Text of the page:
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Special report - Finance and Technology

The Industrial Revolution, interpreted by many historians as starting from 1760, saw the major upheaval of thousands of years of agrarian living for most of the population and the shift to living in close proximity to others in conurbations.

This transformation was by no means as revolutionary as it sounds. It is true that the population of London more than doubled from about 700k in 1760 to 1.7m in 1830, but this took more than a lifetime – life expectancy was no more than 40 for most of this period. 

A more startling aspect of the industrialisation of the whole economy at least in UK terms, was the tremendous boost it gave to the wealth of the whole country. Broadberry et al (LSE, 2011) calculated that UK GDP grew from £104m in 1759 to £378m in 1831, and then on again to £1bn by 1871. The population had tripled over the 112 years to 34m, leaving the average person significantly wealthier. 

The UK is no longer so dependent on manufacturing. With the services sector so important now, it is not unreasonable to see innovation creeping into financial services and the finance function itself. We have already seen the growth of nascent software products in the early 1980s (namely Visicalc, Lotus 1-2-3, Multiplan and SuperCalc) to the dozens of cloud-based accounting packages available now. The functionality of spreadsheets has grown from a maximum 20k of memory in 1978 to 2GB now (Excel 2016). This astonishing growth has seen some finance teams shrink, but the total number of accountants in employment increased by 2.4% from 2011 to 2016 (FRC Key Facts, 2016), proving the resilience of this profession at adapting to our circumstances.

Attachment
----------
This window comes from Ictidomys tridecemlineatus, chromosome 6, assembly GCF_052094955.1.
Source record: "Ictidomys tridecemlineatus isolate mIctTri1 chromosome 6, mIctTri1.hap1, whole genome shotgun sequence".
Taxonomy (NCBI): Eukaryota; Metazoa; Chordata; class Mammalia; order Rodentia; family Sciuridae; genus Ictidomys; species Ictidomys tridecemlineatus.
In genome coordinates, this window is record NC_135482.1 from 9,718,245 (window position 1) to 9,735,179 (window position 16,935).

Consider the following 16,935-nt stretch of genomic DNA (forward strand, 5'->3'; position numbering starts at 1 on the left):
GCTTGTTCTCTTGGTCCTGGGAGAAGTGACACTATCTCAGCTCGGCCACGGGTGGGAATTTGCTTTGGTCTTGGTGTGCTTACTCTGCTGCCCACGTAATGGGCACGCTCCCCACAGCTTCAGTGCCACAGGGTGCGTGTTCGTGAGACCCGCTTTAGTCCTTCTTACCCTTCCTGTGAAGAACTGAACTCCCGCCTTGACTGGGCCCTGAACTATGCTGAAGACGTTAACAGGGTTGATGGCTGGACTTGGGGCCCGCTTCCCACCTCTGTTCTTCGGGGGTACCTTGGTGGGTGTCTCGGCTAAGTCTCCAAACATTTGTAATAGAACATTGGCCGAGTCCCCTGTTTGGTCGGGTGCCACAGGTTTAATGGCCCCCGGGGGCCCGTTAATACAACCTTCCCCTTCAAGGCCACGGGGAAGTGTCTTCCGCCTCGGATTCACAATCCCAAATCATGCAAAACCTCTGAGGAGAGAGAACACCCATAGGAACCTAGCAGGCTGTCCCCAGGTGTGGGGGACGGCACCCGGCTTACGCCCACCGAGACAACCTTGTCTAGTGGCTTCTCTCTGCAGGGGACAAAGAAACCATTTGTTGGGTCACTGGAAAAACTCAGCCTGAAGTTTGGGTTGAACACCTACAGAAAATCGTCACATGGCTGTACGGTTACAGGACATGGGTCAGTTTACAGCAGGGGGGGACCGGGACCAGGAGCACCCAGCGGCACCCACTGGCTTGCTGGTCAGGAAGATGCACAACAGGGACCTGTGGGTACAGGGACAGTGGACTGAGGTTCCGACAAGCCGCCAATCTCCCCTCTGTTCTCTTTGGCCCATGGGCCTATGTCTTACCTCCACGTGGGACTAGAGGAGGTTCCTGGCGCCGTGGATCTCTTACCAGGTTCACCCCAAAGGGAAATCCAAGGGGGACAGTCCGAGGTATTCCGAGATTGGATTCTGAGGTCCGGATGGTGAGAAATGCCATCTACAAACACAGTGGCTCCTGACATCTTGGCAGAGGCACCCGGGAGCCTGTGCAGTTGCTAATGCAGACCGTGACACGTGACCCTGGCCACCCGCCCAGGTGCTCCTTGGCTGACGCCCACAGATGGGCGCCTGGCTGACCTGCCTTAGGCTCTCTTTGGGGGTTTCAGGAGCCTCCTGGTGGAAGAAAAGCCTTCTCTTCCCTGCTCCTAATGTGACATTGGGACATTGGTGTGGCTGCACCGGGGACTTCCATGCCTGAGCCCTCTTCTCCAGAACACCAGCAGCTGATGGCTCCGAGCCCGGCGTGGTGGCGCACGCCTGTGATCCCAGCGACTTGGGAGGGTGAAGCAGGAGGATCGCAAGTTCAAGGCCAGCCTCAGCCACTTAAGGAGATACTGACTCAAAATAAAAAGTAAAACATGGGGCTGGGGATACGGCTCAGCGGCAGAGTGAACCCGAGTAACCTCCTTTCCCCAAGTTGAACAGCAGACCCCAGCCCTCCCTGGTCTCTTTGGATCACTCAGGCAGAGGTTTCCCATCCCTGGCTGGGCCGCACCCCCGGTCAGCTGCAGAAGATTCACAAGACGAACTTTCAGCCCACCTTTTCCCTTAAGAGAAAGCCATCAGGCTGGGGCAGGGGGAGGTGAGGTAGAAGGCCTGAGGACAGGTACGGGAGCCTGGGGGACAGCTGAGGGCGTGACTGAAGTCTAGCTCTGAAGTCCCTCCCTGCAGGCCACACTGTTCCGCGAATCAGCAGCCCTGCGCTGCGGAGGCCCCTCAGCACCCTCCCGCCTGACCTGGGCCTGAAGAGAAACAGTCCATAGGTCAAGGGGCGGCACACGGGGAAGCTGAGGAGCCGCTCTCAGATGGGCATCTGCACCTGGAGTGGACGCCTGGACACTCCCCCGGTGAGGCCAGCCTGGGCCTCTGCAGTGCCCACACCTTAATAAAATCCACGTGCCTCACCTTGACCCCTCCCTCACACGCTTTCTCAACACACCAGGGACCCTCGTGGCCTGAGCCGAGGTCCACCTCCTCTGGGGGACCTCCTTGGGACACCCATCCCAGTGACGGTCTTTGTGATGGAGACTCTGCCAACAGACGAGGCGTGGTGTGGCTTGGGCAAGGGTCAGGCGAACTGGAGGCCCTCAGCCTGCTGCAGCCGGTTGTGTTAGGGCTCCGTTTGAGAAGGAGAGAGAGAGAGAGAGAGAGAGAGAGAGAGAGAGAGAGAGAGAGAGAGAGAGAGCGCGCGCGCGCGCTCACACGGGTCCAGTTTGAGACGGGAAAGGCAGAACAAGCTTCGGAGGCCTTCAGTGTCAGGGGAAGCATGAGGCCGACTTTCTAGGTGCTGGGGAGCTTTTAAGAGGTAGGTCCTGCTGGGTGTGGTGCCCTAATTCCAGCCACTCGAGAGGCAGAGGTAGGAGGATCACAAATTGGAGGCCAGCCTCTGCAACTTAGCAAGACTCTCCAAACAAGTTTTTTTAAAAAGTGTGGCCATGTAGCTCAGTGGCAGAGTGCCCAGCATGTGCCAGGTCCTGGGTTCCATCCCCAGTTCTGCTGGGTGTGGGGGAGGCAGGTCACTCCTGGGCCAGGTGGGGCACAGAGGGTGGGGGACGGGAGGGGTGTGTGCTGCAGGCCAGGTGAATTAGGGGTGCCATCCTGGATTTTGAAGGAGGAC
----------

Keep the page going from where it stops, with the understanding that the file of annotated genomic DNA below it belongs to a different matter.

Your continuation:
Other areas may not fare so well. Huge surges in unemployment were seen in the early 20th century, following the waves of the Industrial Revolution and the threats to the Empire, with some 20% of the UK population being out of work in the 1930s. Two World Wars removed the pressure on government to retrain the population in the last century, but, with competition facing the UK from global markets and increasingly automated processes, it could well become a significant issue in the 21st century for those with few skills to find employment in our brave new computerised world. 

We hope that you will enjoy this last report for 2017 – please email matthew.rideout@icaew.com or robert.russell@icaew.com if you have any comments or suggestions about this report or the faculty itself. 

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Robert Russell, Technical Manager, Business and Management Faculty